Reading path for Agile Coach (Advanced)
The Three Great Mysteries: air to a bird, water to a fish, mankind to himself – Hindu Proverb
Virtually all organizations are formed in a hierarchy. Some are taller than they should be, but essentially people are reporting to people. In most organizations, this means management focuses on these questions:
There can be a discussion about how our leadership/management approach, but I think most would agree that the above four questions would occupy a significant amount of the managers’ energy.
But consider how the work moves across the organization. It comes into one part of the organization, e.g., an idea presented to support, goes to a different part, e.g., marketing, then another and another until it finally makes it into the development part of the organization. Even there, it may go from one group (analysts) to another (architects) to another (programmers) to another (testers). This is illustrated in Figure 1.
Figure 1: The flow of our work.
Now, we can be assured that all of the people it goes to are very busy. But, because they are very busy, the work itself starts and stops. It stops because it requires attention from someone who is working on something else and we must wait for their availability. The question arises, how much of the time is the work waiting to be picked up and how much time is someone actually working on it?
Figure 2: Our work starts and stops
Anecdotal evidence suggests that the percentage of time work flowing through an organization is being worked on is as little as 1-3% in support organizations with infrequent releases, 5-15% in waterfall style organizations, 30-45% in effective Agile organizations and upwards of 50-70% in effective Lean-Agile organizations. While you may disagree with these numbers, the real question is – “how would you know?” In other words, are you measuring this in your organization?
Let’s step back and look at this workflow I’ve just described. The path this work goes through is called the value stream since it’s the path taken to adding value. The time from the initial idea until it is released (“concept to cash”) is called the lead time in Lean jargon. It is equivalent to “time-to-market” – a better known term. The percentage of time the work is actually being worked on is called the process cycle efficiency.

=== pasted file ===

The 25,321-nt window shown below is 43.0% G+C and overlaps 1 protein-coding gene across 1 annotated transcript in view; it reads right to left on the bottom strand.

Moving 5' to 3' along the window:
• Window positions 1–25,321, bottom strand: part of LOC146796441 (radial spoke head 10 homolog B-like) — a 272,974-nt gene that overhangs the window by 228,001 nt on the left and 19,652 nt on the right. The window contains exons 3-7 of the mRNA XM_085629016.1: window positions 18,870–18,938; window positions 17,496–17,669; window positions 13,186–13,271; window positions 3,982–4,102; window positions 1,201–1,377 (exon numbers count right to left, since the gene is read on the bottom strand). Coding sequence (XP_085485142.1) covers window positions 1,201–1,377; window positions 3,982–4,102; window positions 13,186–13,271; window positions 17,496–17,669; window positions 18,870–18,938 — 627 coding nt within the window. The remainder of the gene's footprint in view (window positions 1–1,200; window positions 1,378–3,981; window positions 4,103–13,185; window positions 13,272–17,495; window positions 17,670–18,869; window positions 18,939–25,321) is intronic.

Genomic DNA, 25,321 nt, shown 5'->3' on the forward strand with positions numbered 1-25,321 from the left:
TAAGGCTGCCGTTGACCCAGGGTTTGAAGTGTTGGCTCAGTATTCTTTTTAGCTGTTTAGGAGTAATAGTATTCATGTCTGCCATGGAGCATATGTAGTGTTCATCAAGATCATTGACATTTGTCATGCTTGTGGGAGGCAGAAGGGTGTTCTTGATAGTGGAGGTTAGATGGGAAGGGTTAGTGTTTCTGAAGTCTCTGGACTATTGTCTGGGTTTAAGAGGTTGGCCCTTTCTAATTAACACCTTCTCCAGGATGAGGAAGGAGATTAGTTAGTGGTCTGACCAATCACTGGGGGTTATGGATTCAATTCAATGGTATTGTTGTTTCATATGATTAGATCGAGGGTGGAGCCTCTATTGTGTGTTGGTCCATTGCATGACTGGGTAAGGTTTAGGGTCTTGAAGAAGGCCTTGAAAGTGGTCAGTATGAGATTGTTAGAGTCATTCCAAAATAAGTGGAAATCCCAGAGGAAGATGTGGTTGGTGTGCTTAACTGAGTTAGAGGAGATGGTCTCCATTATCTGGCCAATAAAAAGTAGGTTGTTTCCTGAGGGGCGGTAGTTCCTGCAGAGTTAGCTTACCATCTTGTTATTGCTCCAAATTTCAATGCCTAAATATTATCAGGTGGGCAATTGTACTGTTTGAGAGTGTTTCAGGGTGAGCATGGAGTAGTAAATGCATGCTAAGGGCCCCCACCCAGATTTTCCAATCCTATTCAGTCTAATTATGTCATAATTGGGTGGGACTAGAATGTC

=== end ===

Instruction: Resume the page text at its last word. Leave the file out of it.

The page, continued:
I would suggest that time-to-market of those work items that will provide the greatest value to the business is the most important thing to be managing. Yet, few companies could tell you what their process cycle efficiency is. Fewer have anyone even looking at it.
Instead, they are looking at the items we first started with – essentially are our people productive? The challenge with this focus is that it tends to get people working on too many things. And that will introduce delays into the workflow – increasing time-to-market.
In other words, our organizational style inherently sets us up to manage productivity in a way that has us adversely impact that which we want – shorter time to market – something no one is directly managing. This insight provides the basis of Lean-Thinking and why Lean suggests managing our work and not our people. The dilemma of how we manage our people Vs how our work flows is illustrated in Figures 3 and 4.
Figure 3: How we manage
Figure 4: Flow of our work
Lean suggests we focus on time-to-market by aligning our people with the work that needs to be done. While this can simply be stated as work on the most important things with the right people in the right way with the right work load, achieving this is far from simple. But clearly if we can’t see the workflow itself, we will not be able to learn how to do it consistently.
Viewing the value stream also provides insights into the holistic nature of our problem. Work taking place upstream can affect downstream workflow (example: Ops). This provides us with insights on why and how different parts of our value stream need to collaborate. Many times we mis-identify where our challenges originated from.